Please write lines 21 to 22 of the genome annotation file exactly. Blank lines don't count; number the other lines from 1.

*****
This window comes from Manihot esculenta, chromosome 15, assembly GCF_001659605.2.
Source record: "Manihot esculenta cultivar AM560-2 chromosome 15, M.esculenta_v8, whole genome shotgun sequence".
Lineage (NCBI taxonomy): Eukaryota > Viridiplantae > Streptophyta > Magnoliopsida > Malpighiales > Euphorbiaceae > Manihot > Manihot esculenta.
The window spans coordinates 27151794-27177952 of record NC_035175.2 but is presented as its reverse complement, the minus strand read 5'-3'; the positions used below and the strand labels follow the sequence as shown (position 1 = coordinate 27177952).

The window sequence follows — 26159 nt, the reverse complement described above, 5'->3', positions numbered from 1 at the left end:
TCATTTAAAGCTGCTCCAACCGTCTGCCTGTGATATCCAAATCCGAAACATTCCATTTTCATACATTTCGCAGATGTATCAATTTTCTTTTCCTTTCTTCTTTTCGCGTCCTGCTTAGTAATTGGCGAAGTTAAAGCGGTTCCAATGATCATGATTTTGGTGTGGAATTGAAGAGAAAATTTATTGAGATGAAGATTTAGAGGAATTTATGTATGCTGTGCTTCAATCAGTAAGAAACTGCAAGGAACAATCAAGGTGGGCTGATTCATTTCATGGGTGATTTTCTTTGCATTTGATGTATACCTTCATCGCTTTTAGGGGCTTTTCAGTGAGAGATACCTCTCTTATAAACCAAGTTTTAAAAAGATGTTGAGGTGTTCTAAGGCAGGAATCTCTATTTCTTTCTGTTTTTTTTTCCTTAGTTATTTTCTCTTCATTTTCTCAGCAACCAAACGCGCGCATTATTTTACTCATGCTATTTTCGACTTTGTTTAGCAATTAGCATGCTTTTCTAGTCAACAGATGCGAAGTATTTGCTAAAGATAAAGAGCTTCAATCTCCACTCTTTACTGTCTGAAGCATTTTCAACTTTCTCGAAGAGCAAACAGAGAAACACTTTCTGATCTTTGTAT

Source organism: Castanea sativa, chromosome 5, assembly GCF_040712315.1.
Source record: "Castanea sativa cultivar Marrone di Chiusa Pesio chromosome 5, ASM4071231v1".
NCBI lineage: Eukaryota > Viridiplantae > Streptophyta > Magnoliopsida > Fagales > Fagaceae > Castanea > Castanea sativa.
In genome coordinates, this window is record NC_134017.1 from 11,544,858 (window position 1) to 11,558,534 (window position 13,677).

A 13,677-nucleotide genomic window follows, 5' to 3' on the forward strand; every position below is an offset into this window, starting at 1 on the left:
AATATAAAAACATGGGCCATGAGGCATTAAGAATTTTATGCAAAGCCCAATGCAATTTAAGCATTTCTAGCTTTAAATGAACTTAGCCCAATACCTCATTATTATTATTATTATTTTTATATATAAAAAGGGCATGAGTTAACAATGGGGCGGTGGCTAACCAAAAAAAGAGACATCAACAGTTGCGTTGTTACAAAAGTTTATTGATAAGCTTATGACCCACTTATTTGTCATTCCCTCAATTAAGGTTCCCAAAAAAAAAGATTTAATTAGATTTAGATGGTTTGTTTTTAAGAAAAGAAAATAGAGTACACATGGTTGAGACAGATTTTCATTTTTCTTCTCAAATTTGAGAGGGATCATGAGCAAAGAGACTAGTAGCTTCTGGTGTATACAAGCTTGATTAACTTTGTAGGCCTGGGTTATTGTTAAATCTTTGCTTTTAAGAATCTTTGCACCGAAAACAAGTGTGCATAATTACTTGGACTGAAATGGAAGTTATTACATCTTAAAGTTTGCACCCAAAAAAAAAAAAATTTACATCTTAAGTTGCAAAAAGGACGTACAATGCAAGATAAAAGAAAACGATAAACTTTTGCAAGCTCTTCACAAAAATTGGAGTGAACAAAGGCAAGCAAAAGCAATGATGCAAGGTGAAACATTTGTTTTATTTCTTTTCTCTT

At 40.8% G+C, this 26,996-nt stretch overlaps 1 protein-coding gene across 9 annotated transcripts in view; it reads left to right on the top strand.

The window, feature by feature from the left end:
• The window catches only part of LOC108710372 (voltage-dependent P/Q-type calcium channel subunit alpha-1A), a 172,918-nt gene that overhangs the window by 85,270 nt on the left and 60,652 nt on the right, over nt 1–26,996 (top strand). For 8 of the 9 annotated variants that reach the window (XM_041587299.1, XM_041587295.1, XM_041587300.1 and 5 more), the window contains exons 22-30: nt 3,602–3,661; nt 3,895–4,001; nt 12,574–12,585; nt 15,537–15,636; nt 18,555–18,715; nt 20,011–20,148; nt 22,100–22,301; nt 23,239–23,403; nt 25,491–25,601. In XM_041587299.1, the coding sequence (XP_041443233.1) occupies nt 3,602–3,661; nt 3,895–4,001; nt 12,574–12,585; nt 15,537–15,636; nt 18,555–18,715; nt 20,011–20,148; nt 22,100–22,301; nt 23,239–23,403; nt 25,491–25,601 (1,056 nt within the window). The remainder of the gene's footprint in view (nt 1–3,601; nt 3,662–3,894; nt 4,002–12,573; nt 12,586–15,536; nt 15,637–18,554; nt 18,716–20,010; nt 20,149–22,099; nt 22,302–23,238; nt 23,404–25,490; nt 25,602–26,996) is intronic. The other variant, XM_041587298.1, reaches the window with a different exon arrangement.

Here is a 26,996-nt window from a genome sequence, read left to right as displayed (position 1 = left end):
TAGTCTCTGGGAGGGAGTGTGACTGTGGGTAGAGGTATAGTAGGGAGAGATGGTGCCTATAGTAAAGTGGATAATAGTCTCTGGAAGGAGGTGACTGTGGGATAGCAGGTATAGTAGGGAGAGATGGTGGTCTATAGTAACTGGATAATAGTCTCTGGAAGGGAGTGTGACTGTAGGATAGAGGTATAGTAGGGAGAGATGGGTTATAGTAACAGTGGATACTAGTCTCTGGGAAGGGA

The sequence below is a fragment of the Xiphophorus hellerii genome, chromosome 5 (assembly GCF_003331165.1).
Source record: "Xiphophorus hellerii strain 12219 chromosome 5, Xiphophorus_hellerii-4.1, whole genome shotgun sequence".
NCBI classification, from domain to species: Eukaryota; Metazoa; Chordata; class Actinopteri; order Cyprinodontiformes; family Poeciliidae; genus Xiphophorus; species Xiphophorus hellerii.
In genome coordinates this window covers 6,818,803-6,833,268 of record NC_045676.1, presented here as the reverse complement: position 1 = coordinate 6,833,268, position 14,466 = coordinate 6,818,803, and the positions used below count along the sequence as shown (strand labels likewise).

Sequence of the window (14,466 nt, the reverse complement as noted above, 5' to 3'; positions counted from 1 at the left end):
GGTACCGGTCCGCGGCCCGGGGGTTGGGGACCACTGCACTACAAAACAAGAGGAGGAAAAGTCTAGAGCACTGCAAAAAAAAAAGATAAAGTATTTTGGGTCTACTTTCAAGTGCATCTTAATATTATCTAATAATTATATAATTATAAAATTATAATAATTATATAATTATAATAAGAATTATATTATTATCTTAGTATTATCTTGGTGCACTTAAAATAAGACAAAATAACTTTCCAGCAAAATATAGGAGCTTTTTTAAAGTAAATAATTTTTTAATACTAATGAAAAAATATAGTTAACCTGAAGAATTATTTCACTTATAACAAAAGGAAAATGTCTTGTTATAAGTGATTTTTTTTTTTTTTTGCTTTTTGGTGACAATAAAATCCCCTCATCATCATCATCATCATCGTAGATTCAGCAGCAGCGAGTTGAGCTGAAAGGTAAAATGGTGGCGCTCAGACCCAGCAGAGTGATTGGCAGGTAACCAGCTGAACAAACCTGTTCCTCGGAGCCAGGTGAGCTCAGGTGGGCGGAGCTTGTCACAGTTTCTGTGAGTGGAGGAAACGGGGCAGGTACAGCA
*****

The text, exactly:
In genome coordinates this window covers 6,818,803-6,833,268 of record NC_045676.1, presented here as the reverse complement: position 1 = coordinate 6,833,268, position 14,466 = coordinate 6,818,803, and the positions used below count along the sequence as shown (strand labels likewise).

Sequence of the window (14,466 nt, the reverse complement as noted above, 5' to 3'; positions counted from 1 at the left end):